Trials tend to run into difficulty in the hand-off of materials, Reinhard said. In this case, the CRO could have instituted a centralized monitoring of protocol signature pages or IRB approvals that would have caught the problem.
Reinhard recommends collecting informed consent data electronically so multiple ICFs can be tracked. Using real-time metrics on actual vs. anticipated ethics committee approvals also can help track risk at the country level.
In “The Case of the Delayed Interim Analysis,” Reinhard said, the planned interim analysis was delayed two months because database reconciliation with the trial’s electronic systems did not occur on schedule, causing numerous queries to be issued and reconciled. In addition, only eight of 20 investigators in the trial received training on the systems.
In that case, data management personnel had not adhered to the data management plan due to limited resources. The initial site activation checklist did not identify training requirements for investigators, and the pressure to go live and hit key checkpoints resulted in corners being cut.
Reinhard recommended identifying lack of data reconciliation and training as potential risks and requesting weekly and monthly status reports from all sources. She also suggested collecting metrics on the actual vs. anticipated number of investigators trained.
A vendor’s failure to report malfunctions led to trouble in “The Case of the “Missing” Primary Endpoints.” A trial to test a pain measurement scale contracted an electronic patient-reported outcomes (ePRO) provider to collect post-surgical pain reports from 200 patients at specific time intervals. Site staff reported that the ePRO devices appeared to malfunction during use.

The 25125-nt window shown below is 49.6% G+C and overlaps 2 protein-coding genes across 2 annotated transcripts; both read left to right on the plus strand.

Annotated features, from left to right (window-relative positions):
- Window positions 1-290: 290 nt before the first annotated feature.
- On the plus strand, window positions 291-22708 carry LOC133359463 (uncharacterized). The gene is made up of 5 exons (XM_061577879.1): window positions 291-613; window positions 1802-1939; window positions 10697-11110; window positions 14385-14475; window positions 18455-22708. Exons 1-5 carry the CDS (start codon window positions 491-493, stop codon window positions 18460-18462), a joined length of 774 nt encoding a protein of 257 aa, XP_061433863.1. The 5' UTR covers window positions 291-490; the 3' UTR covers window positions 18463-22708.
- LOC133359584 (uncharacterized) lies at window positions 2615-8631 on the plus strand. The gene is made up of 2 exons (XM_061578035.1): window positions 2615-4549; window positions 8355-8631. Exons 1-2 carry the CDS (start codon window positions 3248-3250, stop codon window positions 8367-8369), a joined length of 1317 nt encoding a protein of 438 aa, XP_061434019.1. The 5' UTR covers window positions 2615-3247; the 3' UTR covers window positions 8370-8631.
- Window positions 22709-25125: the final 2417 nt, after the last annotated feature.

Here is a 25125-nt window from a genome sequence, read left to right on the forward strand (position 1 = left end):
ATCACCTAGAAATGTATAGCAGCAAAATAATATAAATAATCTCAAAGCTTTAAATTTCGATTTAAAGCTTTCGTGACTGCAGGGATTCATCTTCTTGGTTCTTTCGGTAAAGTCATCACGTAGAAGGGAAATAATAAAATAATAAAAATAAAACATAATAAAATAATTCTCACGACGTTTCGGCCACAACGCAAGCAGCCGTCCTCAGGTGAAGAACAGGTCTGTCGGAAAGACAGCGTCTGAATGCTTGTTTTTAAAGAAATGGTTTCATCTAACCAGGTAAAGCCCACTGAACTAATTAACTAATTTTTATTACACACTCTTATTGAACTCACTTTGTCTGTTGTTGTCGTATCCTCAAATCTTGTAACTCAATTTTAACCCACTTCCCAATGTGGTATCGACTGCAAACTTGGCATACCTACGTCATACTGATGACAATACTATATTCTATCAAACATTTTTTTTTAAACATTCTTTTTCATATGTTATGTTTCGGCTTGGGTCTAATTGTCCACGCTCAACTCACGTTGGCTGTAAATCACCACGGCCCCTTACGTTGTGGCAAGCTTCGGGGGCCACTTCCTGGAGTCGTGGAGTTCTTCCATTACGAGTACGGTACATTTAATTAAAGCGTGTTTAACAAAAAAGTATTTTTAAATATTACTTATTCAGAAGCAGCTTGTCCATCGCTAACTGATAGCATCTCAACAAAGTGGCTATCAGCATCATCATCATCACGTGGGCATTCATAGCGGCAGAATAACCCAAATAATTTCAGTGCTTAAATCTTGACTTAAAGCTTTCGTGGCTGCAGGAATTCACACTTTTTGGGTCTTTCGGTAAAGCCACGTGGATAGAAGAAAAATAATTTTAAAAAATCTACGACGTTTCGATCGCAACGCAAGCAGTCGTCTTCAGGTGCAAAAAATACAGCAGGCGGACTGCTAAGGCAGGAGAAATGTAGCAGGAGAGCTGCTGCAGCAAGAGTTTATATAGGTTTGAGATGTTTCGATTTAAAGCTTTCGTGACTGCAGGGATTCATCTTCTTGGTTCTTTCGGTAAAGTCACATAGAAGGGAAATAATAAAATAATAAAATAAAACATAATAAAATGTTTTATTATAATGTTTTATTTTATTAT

The ePRO provider, which did not track the number of actual vs. anticipated entries, disputed the reports without conducting further investigation. After the issue was escalated to the vendor’s management, it was revealed that 30 percent of the scores were missing, resulting in the need to increase enrollment.
The problem could have been avoided, Reinhard said, by designating the primary endpoint as a high-risk element of the trial, collecting real-time metrics on scores captured and performing periodic review of patient and staff queries about device function.
She also stressed that the trial’s managers should have proactively asked patients and sites about their experiences using the outsourced technology.
The lesson learned from all of these situations, Reinhard said, is that sites, CROs and sponsors should start their QBD efforts by performing a pre-trial risk analysis of processes and protocols to identify weak or overly complicated points. Once issues are spotted, fail-safe measures can be built in to avoid problems. Reinhard also recommended using metrics designed to pick up breakdowns in critical points early in the trial.
Most of all, she said, make sure that planning and kick-off meetings are more than a dog and pony show. Really dig into the details, she said, and “jump into how you will ‘operationalize’ the specific trial at hand.”